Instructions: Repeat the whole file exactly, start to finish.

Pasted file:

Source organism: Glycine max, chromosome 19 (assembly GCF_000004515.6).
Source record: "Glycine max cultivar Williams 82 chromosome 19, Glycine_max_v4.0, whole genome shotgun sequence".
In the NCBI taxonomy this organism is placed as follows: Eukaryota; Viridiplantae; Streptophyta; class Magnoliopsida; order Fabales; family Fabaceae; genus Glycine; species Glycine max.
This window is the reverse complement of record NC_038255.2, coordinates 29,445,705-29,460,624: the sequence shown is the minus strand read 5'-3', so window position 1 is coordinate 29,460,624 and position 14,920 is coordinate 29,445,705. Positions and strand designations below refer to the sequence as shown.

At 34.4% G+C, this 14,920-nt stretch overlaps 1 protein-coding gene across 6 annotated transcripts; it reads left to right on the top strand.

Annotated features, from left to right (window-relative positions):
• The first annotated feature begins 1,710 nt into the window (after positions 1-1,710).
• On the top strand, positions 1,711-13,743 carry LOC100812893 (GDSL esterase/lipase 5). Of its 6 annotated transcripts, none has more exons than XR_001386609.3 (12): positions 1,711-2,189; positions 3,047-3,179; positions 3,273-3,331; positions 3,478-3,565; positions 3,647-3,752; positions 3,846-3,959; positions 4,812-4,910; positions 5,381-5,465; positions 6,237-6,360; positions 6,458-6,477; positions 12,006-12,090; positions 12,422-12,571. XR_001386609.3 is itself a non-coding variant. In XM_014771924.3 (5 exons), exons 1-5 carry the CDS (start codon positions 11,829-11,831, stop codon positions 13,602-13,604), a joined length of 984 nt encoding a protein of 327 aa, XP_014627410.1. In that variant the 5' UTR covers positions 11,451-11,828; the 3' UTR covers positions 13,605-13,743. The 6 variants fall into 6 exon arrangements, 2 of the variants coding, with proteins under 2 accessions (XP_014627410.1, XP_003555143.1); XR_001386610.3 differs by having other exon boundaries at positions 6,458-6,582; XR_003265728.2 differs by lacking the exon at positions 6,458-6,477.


Source organism: Glycine max, chromosome 19 (assembly GCF_000004515.6).
Source record: "Glycine max cultivar Williams 82 chromosome 19, Glycine_max_v4.0, whole genome shotgun sequence".
In the NCBI taxonomy this organism is placed as follows: Eukaryota; Viridiplantae; Streptophyta; class Magnoliopsida; order Fabales; family Fabaceae; genus Glycine; species Glycine max.
This window is the reverse complement of record NC_038255.2, coordinates 29,445,705-29,460,624: the sequence shown is the minus strand read 5'-3', so window position 1 is coordinate 29,460,624 and position 14,920 is coordinate 29,445,705. Positions and strand designations below refer to the sequence as shown.

At 34.4% G+C, this 14,920-nt stretch overlaps 1 protein-coding gene across 6 annotated transcripts; it reads left to right on the top strand.

Annotated features, from left to right (window-relative positions):
• The first annotated feature begins 1,710 nt into the window (after positions 1-1,710).
• On the top strand, positions 1,711-13,743 carry LOC100812893 (GDSL esterase/lipase 5). Of its 6 annotated transcripts, none has more exons than XR_001386609.3 (12): positions 1,711-2,189; positions 3,047-3,179; positions 3,273-3,331; positions 3,478-3,565; positions 3,647-3,752; positions 3,846-3,959; positions 4,812-4,910; positions 5,381-5,465; positions 6,237-6,360; positions 6,458-6,477; positions 12,006-12,090; positions 12,422-12,571. XR_001386609.3 is itself a non-coding variant. In XM_014771924.3 (5 exons), exons 1-5 carry the CDS (start codon positions 11,829-11,831, stop codon positions 13,602-13,604), a joined length of 984 nt encoding a protein of 327 aa, XP_014627410.1. In that variant the 5' UTR covers positions 11,451-11,828; the 3' UTR covers positions 13,605-13,743. The 6 variants fall into 6 exon arrangements, 2 of the variants coding, with proteins under 2 accessions (XP_014627410.1, XP_003555143.1); XR_001386610.3 differs by having other exon boundaries at positions 6,458-6,582; XR_003265728.2 differs by lacking the exon at positions 6,458-6,477.